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Archives for : April2017

निजता का ‘आधार’ कमजोर है

संभव है भारत में ऐसे ‌द‌िन आएं क‌ि नाम के बजाय आधार पहचान बन जाए

PHOTOGRAPHY BY अनूप सलकड़े

अपनी जिंदगी को ‘खुली किताब’ कहने वाले अब वास्तविक रूप से इस मुहावरे के मायने समझ रहे हैं। यह दौर वास्तव में खुली किताब का दौर है। कोई भी कहीं भी पूरी तरह खुल सकता है। किसी की भी जानकारी कहीं भी सार्वजनिक हो सकती है। अब किसी की भी निजता मात्र एक ‘क्लिक’ दूर है। भारतीय नागरिक की निजता 12 अंकों में सिमट गई है। अगर यह नंबर किसी की जानकारी में है तो नाम, उम्र, पता, माता-पिता का नाम छोडि़ए, वह यह पता लगाने में सक्षम है कि किसी व्यक्ति ने कितना इनकम टैक्‍स रिटर्न फाइल किया, कब कहां यात्रा की और यहां तक कि कब और किस से पैसे का लेन-देन किया। यह संभव है उस आधार कार्ड के जरिए जिसे सरकार ने परोक्ष रूप से अनिवार्य कर दिया है। सरकार ने अपनी कई कल्याणकारी  और गैर कल्याणकारी योजनाओं के साथ आधार को जोड़ दिया है। सरकार कहती रही है कि आधार एक पहचान पत्र मात्र है और भारतीयों को एक ऐसे पहचान पत्र की जरूरत है जो सभी जगह मान्य हो। जबकि राशन कार्ड, मतदाता परिचय पत्र, पैन कार्ड, पासपोर्ट आदि पहचान पत्र के रूप में पहले आसानी से इस्तेमाल किए जाते रहे हैं। अब इस नए ‘पहचान पत्र’ को धीरे-धीरे जरूरी दस्तावेज बनाया जा रहा है, कई जगह बनाया जा चुका है।

हाल ही में आधार को लेकर सुप्रीम कोर्ट ने कहा है कि कल्याणकारी योजनाओं में आधार कार्ड को अनिवार्य नहीं किया जा सकता है। हालांकि इस पर अभी अदालत का अंतिम फैसला नहीं आया है। अदालत ने यह भी कहा कि आधार कार्ड के संबंध में संविधान पीठ पहले ही आदेश जारी कर चुकी है कि कल्याणकारी योजनाओं में आधार कार्ड को अनिवार्य नहीं किया जा सकता है। बावजूद इसके सरकार सार्वजनिक योजनाओं को आधार से लिंक करने का काम जोर-शोर से कर रही है। आधार को कल्याणकारी योजनाओं से जोड़ने के साथ निजता बड़ा मसला है जिस पर बात होती है। हाल ही में जब क्रिकेटर महेंद्र सिंह धोनी की जानकारी सार्वजनिक हो गई तो इस मुद्दे ने फिर जोर पकड़ा। आधार कार्ड जारी करने वाली संस्था यूनिक आइडेंटिफिकेशन अथॉरिटी ऑफ इंडिया (यूआईडीएआई) ने उस कंपनी को 10 साल के लिए प्रतिबंधित कर दिया है। वह कंपनी अब यूआईडीआईए के लिए 10 साल काम नहीं कर सकेगी। लेकिन उस कंपनी पर कोई आपराधिक मामला दर्ज किया जाएगा? इस मामले में सजा का क्या प्रावधान है या फिर जो डेटा उसके पास पहले से मौजूद है उसका क्या होगा जैसे प्रश्न अनुत्तरित हैं। अभी तक डेटा इकट्ठा करने वाली कंपनी पर आपराधिक मामला दर्ज करने का कोई प्रावधान नहीं है।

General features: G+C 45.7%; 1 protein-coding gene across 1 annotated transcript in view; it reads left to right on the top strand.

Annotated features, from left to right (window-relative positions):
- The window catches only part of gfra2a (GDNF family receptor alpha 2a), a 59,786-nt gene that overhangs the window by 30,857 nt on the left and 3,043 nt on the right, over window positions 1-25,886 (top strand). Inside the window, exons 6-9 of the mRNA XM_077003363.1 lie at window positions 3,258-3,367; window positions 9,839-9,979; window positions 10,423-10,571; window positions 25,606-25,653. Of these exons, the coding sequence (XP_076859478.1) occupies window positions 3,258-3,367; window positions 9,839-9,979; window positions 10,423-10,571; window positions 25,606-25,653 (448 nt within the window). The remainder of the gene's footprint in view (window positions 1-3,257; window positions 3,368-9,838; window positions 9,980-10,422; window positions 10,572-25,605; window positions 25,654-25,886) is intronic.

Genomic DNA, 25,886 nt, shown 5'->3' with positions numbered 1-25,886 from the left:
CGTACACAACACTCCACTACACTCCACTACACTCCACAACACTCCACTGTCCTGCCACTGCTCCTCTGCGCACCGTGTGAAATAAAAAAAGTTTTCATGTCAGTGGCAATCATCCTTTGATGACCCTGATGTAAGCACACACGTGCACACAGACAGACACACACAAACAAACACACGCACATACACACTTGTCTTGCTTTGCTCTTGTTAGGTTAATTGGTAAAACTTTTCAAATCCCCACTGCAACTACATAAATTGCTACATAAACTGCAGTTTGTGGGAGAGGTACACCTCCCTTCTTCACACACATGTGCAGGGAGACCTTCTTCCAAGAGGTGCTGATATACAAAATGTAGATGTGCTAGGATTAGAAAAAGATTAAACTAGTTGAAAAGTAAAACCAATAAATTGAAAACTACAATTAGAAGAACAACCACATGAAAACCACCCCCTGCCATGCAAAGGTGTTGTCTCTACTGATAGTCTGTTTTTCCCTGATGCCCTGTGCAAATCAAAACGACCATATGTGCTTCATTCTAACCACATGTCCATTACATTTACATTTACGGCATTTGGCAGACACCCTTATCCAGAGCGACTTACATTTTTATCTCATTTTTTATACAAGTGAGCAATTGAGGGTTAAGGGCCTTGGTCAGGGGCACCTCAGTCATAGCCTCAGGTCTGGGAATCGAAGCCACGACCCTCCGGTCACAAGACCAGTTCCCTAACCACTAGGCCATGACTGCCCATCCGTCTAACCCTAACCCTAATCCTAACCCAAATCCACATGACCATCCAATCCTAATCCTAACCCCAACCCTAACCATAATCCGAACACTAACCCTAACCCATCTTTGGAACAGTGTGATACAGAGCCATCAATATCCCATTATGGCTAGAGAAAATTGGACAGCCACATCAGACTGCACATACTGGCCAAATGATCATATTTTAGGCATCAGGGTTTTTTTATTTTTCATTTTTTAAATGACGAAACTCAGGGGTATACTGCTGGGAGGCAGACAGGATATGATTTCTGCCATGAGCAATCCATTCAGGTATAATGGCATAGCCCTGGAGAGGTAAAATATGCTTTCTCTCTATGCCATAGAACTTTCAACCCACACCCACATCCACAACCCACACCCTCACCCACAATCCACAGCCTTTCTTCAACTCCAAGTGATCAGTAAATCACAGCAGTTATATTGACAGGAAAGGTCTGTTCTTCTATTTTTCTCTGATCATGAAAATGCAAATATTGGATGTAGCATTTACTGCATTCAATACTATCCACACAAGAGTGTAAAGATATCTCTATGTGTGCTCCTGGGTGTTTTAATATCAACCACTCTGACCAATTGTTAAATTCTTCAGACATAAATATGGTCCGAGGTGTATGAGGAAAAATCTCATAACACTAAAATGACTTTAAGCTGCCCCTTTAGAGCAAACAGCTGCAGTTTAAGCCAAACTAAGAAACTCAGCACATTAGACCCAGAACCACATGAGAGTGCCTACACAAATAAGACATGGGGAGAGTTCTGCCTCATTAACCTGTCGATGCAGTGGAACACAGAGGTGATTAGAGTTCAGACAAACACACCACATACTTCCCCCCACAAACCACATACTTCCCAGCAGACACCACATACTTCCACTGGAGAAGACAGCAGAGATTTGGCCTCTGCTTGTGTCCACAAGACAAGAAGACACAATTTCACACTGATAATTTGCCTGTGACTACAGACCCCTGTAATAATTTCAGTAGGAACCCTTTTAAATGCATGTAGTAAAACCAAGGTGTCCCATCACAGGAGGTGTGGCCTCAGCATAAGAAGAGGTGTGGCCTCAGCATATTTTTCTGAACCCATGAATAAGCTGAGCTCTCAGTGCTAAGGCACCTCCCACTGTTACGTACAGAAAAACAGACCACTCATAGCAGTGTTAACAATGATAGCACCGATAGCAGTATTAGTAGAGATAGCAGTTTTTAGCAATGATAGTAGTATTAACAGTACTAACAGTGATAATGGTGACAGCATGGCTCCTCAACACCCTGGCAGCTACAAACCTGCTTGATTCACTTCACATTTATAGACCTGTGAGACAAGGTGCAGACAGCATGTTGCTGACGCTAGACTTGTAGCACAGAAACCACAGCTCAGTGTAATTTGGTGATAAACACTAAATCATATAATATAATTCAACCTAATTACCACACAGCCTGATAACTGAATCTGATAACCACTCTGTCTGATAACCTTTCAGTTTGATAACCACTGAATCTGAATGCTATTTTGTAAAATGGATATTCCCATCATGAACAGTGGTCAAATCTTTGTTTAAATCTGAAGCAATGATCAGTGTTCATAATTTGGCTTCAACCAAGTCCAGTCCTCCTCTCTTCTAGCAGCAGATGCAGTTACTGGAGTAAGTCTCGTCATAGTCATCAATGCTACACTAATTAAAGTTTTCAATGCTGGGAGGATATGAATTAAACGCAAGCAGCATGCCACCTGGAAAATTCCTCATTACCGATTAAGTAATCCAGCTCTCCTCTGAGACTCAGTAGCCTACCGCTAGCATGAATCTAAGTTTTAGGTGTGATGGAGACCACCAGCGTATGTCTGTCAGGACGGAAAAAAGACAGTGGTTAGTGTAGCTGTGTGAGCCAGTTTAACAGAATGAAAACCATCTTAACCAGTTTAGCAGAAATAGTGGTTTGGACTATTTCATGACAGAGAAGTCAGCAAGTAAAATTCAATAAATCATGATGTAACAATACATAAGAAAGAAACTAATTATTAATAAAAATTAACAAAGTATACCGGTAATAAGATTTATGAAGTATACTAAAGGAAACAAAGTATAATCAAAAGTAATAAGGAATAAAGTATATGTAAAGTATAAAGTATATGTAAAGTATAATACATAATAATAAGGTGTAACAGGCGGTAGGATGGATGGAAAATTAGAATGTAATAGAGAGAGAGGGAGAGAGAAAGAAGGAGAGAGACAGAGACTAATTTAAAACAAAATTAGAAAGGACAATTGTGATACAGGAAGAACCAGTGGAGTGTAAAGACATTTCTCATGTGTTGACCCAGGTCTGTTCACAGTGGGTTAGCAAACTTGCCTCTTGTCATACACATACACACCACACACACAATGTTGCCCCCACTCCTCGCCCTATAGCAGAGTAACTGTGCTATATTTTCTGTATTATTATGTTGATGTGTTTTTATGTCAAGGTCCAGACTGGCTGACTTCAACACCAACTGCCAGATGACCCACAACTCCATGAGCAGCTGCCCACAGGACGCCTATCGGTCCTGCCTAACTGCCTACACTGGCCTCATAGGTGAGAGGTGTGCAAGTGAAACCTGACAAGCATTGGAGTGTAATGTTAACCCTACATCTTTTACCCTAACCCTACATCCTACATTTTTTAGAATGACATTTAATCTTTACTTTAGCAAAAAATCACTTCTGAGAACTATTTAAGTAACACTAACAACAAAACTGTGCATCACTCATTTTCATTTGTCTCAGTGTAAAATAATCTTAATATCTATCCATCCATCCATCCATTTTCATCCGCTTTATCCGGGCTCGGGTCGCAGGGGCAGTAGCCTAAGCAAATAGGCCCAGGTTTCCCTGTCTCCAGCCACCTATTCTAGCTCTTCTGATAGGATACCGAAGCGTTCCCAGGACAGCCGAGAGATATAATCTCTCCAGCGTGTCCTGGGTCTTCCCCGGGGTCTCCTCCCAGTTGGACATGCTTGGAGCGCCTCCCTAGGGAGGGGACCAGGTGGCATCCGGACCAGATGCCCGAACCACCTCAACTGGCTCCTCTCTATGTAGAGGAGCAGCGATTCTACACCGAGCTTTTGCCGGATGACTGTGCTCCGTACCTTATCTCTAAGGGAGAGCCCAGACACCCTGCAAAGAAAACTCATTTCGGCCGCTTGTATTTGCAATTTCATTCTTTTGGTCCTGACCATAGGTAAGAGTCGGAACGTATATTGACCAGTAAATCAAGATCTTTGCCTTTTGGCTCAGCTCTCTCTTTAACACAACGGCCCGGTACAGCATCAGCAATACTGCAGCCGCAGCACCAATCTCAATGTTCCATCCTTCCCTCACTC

हालांकि सन 2009 में जब आधार की नींव रखी गई थी तब इसका दर्जा पहचान पत्र का ही था। लेकिन अब सरकार आधार को कई योजनाओं, विभिन्न सेवाओं जैसे- यात्रा टिकट बुक कराने, पैन कार्ड या पासपोर्ट बनवाने, इलाज के लिए ऑनलाइन पंजीकरण कराने में अनिवार्य कर रही है। इससे हर नागरिक (यदि सरकार चाहे तो) 24 घंटे सरकार की निगरानी में तो है ही उसकी निजी जानकारी भी उनके पास है जिसका गलत इस्तेमाल होने की आशंका से इनकार नहीं किया जा सकता। इससे व्यक्ति की निजता खतरे में है। इस पर सरकार भी अब तक कोई ठोस आश्वासन नहीं दे पाई है। अर्थशास्त्री रीतिका खेड़ा कहती हैं, ‘सरकार ने आधार कार्ड को ऐसे बताया जैसे इससे पहले भारतीयों के पास अपनी पहचान स्थापित करने का कोई और विकल्प था ही नहीं। यूआईडीआईए का कहना था कि भारतीयों के पास पहचान पत्र नहीं है। लेकिन ऐसा नहीं है। हमने पीईईपी सर्वेक्षण में पाया कि ग्रामीण क्षेत्रों में भी राशन कार्ड, मतदाता परिचय पत्र या राष्ट्रीय ग्रामीण रोजगार गारंटी योजना का कार्ड था। सरकार का दावा है कि पहचान पत्र के अभाव में लोगों को सरकारी योजनाओं का लाभ नहीं मिल पाता था। लेकिन सच्चाई यह है कि छत्तीसगढ़ में बिना आधार कार्ड के सार्वजनिक वितरण प्रणाली को अच्छे से स्थापित किया गया है। रीतिका कहती हैं, ‘सरकार का कहना है कि इससे भ्रष्टाचार रुकेगा। राशन की चोरी रुकेगी। पेंशन सही व्यक्ति तक पहुंचेगी। लेकिन सरकार ने उस व्यक्ति पर कार्रवाई का कोई इंतजाम नहीं किया है जो राशन बांटता है। यदि दुकानदार या डीलर ही नियत मात्रा से कम अनाज तौले, धौंस देकर कम मात्रा दे तो क्या होगा। सरकारी दुकानों से राशन लेने वाले पहले रजिस्टर पर अंगूठा लगाते थे अब आधार की मशीन पर अंगूठा लगाते हैं। व्यवस्था वही है बस तरीका बदल गया है। जबकि सरकार को हर व्यक्ति को पूरा हक दिलाने के लिए कदम उठाने चाहिए।’ आधार सुनवाई के मसले पर वह कहती हैं, ‘अदालत कई बार कह चुकी है कि वह इस मसले को तत्काल देखेगी। लेकिन सुनवाई लगातार टाली जा रही है। अदालत के पास सिखों पर बनने वाले चुटकुलों और राष्ट्रीय गान के मसले पर सुनवाई करने के लिए जज हैं और यहां लोगों की निजता दांव पर है।’ जब भी आधार कार्ड की बात होती है सरकार कल्याणकारी योजनाओं की आड़ ले लेती है। पिछले साल शुरू हुई प्रधानमंत्री उज्ज्वला योजना के लिए भी अब आधार को अनिवार्य कर दिया गया है। इससे पता चलता है कि सरकार लाभ उस व्यक्ति को ही देना चाहती है जिसके पास आधार हो। कुछ और सवाल भी अनुत्तरित हैं। आयकर रिटर्न के लिए आधार को अनिवार्य किया गया है मगर भारत में काम करने वाले विदेशियों के पास आधार नहीं होता। वे अपना आयकर रिटर्न कैसे दाखिल करेंगे क्योंकि आईटीआर तो उन्हें भी भरना होता है।

सरकार के पास आधार के बचाव को लेकर अपने तर्क हैं। यूआईडीएआई से जुड़े एक अधिकारी बताते हैं कि आधार आने से भ्रष्टाचार पर लगाम लगी है। सरकारी स्कूलों में हर छात्र के एवज में अध्यापकों को कुछ राशि दी जाती है। स्टेशनरी और मिड डे मील का भी बजट छात्रों की संख्या पर निर्भर है। ऐसे में कई सरकारी स्कूलों में छात्रों की वास्तविक संख्या ज्यादा दिखा कर अनुदान लिया जाता था। जब छात्रों को आधार संख्या से जोड़ दिया गया तो स्कूलों की अनुदान राशि अपने आप घट गई। इससे सरकार को राजस्व में फायदा हुआ। यह पैसा टैक्स देने वाले भारतीय नागरिकों का ही है। आधार में दी जा रही निजी जानकारी और इसके सार्वजनिक हो जाने या देश से बाहर चले जाने पर जवाब के बदले उनका सवाल होता है, अभी तक ऐसा हुआ तो नहीं। इससे सवाल उठता है कि क्या सरकार ऐसा होने का इंतजार कर रही है। जहां तक ड्राइविंग लाइसेंस का मसला है, सबसे अच्छा तरीका यह हो कि सभी आरटीओ दफ्तरों को कंप्यूटराइज कर एक-दूसरे से जोड़ दिया जाए।